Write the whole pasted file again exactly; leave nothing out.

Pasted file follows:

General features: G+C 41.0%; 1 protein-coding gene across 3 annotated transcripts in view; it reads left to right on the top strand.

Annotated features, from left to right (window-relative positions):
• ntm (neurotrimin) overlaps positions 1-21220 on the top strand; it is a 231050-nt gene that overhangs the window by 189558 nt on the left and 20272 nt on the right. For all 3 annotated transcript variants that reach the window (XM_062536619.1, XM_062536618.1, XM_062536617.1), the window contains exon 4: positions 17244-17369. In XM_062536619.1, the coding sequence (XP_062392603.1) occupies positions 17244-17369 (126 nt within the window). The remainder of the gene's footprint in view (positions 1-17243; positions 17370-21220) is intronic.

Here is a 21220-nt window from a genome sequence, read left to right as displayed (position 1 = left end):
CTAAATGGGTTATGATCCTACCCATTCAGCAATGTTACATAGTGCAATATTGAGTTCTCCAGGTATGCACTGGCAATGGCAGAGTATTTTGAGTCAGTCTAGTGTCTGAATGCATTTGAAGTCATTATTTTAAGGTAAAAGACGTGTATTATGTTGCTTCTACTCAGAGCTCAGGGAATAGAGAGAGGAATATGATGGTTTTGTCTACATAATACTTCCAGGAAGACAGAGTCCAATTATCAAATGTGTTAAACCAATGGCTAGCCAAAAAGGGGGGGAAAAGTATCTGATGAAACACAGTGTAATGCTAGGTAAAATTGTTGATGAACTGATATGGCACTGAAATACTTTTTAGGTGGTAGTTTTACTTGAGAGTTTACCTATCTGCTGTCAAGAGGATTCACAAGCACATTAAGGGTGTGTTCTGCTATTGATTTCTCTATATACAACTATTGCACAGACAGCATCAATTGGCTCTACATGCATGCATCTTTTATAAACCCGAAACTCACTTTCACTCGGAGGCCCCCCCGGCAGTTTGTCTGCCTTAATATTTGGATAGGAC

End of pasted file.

General features: G+C 41.0%; 1 protein-coding gene across 3 annotated transcripts in view; it reads left to right on the top strand.

Annotated features, from left to right (window-relative positions):
• ntm (neurotrimin) overlaps positions 1-21220 on the top strand; it is a 231050-nt gene that overhangs the window by 189558 nt on the left and 20272 nt on the right. For all 3 annotated transcript variants that reach the window (XM_062536619.1, XM_062536618.1, XM_062536617.1), the window contains exon 4: positions 17244-17369. In XM_062536619.1, the coding sequence (XP_062392603.1) occupies positions 17244-17369 (126 nt within the window). The remainder of the gene's footprint in view (positions 1-17243; positions 17370-21220) is intronic.

Here is a 21220-nt window from a genome sequence, read left to right as displayed (position 1 = left end):
CTAAATGGGTTATGATCCTACCCATTCAGCAATGTTACATAGTGCAATATTGAGTTCTCCAGGTATGCACTGGCAATGGCAGAGTATTTTGAGTCAGTCTAGTGTCTGAATGCATTTGAAGTCATTATTTTAAGGTAAAAGACGTGTATTATGTTGCTTCTACTCAGAGCTCAGGGAATAGAGAGAGGAATATGATGGTTTTGTCTACATAATACTTCCAGGAAGACAGAGTCCAATTATCAAATGTGTTAAACCAATGGCTAGCCAAAAAGGGGGGGAAAAGTATCTGATGAAACACAGTGTAATGCTAGGTAAAATTGTTGATGAACTGATATGGCACTGAAATACTTTTTAGGTGGTAGTTTTACTTGAGAGTTTACCTATCTGCTGTCAAGAGGATTCACAAGCACATTAAGGGTGTGTTCTGCTATTGATTTCTCTATATACAACTATTGCACAGACAGCATCAATTGGCTCTACATGCATGCATCTTTTATAAACCCGAAACTCACTTTCACTCGGAGGCCCCCCCGGCAGTTTGTCTGCCTTAATATTTGGATAGGAC